By Steve Holland
WASHINGTON (Reuters) - President Barack Obama sought to energize Democratic loyalists on Wednesday in a speech laying out themes of his coming 2012 re-election bid, saying he has met many of his promises "but we aren't finished."
He gave an early version of his 2012 stump speech to a crowd of Democratic backers at a Washington hotel. Obama has not yet launched his re-election campaign, but is expected to do so in the coming months.
Obama said he would like to recreate the magic of his 2008 campaign, which he said was "like lightning in a bottle," when a big turnout from his Democratic base and independent voters carried him to victory.
He cited improvements in the U.S. economy, the winding down of the Iraq war and efforts to push the United States into a greater use of clean energy as evidence that "we have made extraordinary progress over these last two years."
"When you look back at the track record of the work that we've done over the last two years, I think it's fair to say the promise that we made to the American people has been kept. But we aren't finished. We've got more work to do," Obama said.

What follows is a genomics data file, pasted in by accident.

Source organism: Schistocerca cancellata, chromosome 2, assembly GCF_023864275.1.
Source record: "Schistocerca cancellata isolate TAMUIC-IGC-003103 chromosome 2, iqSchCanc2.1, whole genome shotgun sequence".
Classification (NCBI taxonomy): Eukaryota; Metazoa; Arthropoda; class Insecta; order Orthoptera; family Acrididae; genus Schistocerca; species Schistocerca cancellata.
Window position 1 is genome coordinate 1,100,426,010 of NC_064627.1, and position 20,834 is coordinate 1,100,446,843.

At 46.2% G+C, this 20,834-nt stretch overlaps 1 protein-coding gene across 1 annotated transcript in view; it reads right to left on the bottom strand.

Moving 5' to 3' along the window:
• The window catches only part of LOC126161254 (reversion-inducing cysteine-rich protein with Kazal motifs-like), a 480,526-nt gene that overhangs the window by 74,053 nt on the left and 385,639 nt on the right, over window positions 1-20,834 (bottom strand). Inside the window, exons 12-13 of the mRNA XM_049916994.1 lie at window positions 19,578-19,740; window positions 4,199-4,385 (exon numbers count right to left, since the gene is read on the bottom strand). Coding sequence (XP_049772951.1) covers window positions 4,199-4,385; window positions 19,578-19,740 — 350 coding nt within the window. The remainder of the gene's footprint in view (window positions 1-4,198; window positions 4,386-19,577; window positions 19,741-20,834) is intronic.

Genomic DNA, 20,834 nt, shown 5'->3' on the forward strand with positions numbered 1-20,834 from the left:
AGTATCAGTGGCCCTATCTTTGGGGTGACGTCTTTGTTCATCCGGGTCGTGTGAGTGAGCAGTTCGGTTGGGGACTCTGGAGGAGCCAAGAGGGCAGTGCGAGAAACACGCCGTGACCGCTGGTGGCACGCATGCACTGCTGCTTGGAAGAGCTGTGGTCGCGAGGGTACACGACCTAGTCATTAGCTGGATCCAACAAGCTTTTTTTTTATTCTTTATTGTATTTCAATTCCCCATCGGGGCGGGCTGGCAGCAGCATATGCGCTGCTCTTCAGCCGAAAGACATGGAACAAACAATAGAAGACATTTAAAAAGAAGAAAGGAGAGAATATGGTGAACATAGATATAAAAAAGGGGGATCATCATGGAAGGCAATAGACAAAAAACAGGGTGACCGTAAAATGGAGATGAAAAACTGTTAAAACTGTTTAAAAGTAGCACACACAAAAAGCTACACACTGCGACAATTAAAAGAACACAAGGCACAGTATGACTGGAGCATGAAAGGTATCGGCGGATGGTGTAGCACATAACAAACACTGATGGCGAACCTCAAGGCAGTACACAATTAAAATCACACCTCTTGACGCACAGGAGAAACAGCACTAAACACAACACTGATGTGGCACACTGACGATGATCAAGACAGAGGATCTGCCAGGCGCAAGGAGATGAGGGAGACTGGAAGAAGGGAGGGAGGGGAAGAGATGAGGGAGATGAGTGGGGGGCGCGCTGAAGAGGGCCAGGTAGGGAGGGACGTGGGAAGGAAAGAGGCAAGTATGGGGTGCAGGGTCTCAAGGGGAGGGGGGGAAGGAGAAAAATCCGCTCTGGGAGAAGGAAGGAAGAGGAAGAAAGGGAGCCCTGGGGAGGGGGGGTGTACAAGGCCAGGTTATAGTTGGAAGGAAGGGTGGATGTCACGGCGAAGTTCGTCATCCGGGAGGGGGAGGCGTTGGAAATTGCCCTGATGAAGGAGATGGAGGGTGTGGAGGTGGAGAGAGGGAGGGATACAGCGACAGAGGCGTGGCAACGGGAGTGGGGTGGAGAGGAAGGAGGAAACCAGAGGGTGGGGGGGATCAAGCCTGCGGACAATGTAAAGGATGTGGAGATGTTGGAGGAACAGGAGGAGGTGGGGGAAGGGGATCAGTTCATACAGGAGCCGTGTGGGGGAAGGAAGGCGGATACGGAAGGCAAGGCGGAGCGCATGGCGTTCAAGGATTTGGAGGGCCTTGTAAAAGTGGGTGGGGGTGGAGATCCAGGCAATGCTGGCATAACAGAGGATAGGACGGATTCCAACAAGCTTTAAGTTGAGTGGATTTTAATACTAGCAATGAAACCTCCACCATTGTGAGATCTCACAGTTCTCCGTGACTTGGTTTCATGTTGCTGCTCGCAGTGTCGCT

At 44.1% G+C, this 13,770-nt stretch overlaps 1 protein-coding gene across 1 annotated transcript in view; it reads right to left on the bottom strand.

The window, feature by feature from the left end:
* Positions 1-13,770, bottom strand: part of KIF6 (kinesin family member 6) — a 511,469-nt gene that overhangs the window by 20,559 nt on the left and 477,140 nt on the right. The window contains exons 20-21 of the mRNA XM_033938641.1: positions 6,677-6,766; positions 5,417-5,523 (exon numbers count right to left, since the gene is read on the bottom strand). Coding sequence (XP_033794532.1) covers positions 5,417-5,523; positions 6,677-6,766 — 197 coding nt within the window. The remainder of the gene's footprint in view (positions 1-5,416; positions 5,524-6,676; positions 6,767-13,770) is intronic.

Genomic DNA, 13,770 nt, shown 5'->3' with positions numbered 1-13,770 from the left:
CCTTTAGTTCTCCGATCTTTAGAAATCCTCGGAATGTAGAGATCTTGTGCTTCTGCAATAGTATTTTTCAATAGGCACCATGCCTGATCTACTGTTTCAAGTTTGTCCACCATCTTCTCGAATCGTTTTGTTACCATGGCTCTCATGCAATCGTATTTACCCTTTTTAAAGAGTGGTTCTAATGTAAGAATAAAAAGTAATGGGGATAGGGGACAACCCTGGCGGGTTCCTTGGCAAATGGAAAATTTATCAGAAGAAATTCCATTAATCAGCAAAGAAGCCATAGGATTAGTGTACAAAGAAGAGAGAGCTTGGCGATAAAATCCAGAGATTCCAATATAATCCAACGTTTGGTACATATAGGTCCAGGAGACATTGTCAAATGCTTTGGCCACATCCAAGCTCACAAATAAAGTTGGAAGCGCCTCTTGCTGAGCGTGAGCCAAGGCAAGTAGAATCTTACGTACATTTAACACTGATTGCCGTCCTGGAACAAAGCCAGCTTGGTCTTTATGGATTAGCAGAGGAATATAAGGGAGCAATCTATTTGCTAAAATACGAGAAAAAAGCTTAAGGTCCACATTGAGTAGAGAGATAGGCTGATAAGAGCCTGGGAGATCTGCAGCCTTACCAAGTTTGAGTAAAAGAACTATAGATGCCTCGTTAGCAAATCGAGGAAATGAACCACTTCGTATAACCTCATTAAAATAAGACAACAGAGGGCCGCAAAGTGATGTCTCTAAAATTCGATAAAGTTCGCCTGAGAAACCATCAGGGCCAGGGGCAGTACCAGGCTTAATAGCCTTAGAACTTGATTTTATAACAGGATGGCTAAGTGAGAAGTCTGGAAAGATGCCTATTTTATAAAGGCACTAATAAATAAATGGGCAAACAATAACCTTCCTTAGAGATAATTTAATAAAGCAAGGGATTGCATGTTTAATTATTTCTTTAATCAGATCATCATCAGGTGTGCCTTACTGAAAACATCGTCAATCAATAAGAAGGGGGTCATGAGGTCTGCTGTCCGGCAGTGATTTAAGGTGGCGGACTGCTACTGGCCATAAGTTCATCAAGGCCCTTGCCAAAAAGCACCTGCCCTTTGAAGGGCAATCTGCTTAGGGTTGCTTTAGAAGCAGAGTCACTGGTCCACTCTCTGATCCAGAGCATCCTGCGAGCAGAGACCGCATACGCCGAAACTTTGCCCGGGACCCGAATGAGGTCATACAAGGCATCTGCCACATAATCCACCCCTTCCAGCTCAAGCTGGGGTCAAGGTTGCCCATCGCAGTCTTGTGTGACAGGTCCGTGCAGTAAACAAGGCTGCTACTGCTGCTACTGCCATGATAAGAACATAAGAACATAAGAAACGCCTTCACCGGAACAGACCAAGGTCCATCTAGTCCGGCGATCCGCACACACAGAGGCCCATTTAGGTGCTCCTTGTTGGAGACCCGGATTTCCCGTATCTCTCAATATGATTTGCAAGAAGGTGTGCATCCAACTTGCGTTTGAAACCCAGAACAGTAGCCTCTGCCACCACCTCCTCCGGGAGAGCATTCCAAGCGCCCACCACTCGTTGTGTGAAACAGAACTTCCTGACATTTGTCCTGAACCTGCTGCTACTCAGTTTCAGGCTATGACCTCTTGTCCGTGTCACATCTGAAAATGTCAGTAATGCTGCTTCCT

Obama at this stage measures up well in public opinion polls against a host of potential Republican challengers who are expected to compete for their party's presidential nomination.
But he will need to bring back into his fold many of the independent voters who fled the Democrats in November's congressional elections and helped Republicans win control of the U.S. House of Representatives.
Obama also talked about some of the stresses of the job on him and his wife, Michelle.
"There are times where Michelle reminds me that I volunteered for this job, because she looks at me and I looked tired. But I'm telling you, I am having an extraordinary time, because there aren't many moments in our lives where we know that we're making a difference," he said.
And the constant cable television news chatter can be annoying, he said.
"I'm sure that some of you are like Michelle and at some point had to just stop watching cable TV because it was getting too frustrating," he said.
(Editing by Mohammad Zargham)